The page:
The Great Law Kayaneren'ko:wa inspired by the Haudenosaunee Great Law of Peace has just been published by Métis author David Bouchard's publishing company, MTW Publishers. This narrative poetry version of the Great Law of Peace is told through the words of Bouchard and accompanied by Tuscarora artist Raymond Skye's compelling artwork. This bilingual (Mohawk and English) version of the Great Law takes its rhyming scheme from Henry Wadsworth Longfellow's 1855 poem, The Song of Hiawatha (a misappropriated name Longfellow attached to his borrowed character).
The Tuscarora War: Indians, Settlers, and the Fight for the Carolina Colonies written by David La Vere, professor of history at the University of North Carolina, details the innovative fortifications produced by the Tuscaroras, chronicles the colony's new practice of enslaving all captives and selling them out of country, and shows how both sides drew support from forces far outside the colony's borders. In these ways and others, La Vere concludes, this merciless war pointed a new direction in the development of the future state of North Carolina.
Floral Journey: Native North American Beadwork is the compelling book based on an art exhibition explaining how First Nations and Métis floral beadwork became both a major means of artistic expression and a symbol of cultural resilience. It is also an important example of how two differing civilizations - Indigenous and European - established a common ground of economic and creative exchange. This companion publication to the exhibition celebrates the beauty and power of Native North American floral art.
Tuscarora: A History is the 278-page history of the Tuscarora Nation in western New York State near Niagara Falls. Anthony F. C. Wallace is Professor Emeritus of Anthropology at the University of Pennsylvania. This highly readable and accessible historical account is told through the author's clear and straightforward voice. Wallace began his initial research at Tuscarora in the late 1940s when he was collecting
The Rotinonshonni: A Traditional Iroquoian History Through the Eyes of Teharonhia:wako and Sawiskera by Mohawk scholar Brian Rice offers a comprehensive history based on the oral traditions of the Rotinonshonni Longhouse People, also known as the Haudenosaunee or Iroquois. Drawing upon J. N. B. Hewitt’s translation and the oral presentations of Cayuga Elder Jacob Thomas, Rice records the Iroquois creation story, the origin of Iroquois clans, the Great Law of Peace, the European invasion, and the life of Handsome Lake.
If I Ever Get Out of Here tells the engaging story of seventh-grader Lewis "Shoe" Blake from the Tuscarora Reservation. Being the lone rez teen and being bused to a small town for his educations presents a challenge that resonates for many outsider students trying to fit in. Lewis has a new friend, George Haddonfield from the local Air Force base, but in 1975 upstate New York there is a lot of tension and hatred between Native Americans and Whites--and Lewis is not sure that he can rely on friendship.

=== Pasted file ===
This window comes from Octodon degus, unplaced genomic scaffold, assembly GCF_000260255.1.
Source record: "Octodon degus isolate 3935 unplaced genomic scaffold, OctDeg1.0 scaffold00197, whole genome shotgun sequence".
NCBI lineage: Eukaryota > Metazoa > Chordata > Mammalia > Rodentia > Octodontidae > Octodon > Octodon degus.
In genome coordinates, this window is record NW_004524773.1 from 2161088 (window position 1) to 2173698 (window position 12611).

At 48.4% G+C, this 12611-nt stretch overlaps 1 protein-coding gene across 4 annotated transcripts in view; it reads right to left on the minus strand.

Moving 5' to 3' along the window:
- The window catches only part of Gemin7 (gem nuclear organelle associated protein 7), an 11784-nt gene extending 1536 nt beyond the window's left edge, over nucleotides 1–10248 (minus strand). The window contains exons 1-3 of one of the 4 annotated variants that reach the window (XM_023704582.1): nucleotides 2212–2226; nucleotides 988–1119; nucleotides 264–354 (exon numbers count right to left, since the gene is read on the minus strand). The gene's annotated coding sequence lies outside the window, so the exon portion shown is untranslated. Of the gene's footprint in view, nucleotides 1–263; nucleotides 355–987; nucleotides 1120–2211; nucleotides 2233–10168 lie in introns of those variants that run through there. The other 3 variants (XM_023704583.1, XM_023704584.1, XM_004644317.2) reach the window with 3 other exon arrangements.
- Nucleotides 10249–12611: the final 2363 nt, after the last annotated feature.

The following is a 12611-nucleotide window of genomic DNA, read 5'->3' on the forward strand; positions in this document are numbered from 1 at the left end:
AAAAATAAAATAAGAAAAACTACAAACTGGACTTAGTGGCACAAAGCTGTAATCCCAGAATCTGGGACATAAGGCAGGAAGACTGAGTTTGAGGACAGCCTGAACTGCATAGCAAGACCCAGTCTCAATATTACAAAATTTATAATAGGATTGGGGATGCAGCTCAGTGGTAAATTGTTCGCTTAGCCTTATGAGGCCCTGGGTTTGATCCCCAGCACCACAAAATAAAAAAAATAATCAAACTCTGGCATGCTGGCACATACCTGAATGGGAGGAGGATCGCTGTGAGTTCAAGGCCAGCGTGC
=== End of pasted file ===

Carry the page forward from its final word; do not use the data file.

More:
Imperial Entanglements: Iroquois Change and Persistence on the Frontiers of Empire chronicles the history of the Haudenosaunee Iroquois in the eighteenth century, a dramatic period during which they became further entangled in a burgeoning market economy, participated in imperial warfare, and encountered a waxing British Empire. Rescuing the Seven Years' War era from the shadows of the American Revolution and moving away from the political focus that dominates Iroquois studies, historian Gail D. MacLeitch offers a fresh examination of Iroquois experience in economic and cultural terms.
Iroquois: People of the Longhouse is a 160-page, colour illustrated volume about the Six Nations Iroquois/Haudenosaunee. The author's approach is standard anthropological and historical but offers a wealth of colour images, maps, archival images, and references. Important People in Six Nations History.
The Texture of Contact: European and Indian Settler Communities on the Frontier of Iroquoia, 1667-1783 is a landmark study of Iroquois and European communities and coexistence in eastern North America before the American Revolution. David L. Preston details the ways in which European and Iroquois settlers on the frontiers creatively adapted to each other's presence, weaving webs of mutually beneficial social, economic, and religious relationships that sustained the peace for most of the eighteenth century.
Unearthed is a collection of poems written by Janet Rogers and published in 2011. Janet Marie Rogers is a Mohawk/Tuscarora writer from the Six Nations of the Grand River in southern Ontario. She was born in Vancouver, British Columbia, and has been living on the traditional lands of the Coast Salish people (Victoria, British Columbia) since 1994. Janet works in the genres of poetry, short fiction, science fiction, play writing, spoken-word performance poetry, video poetry and recorded poems with music.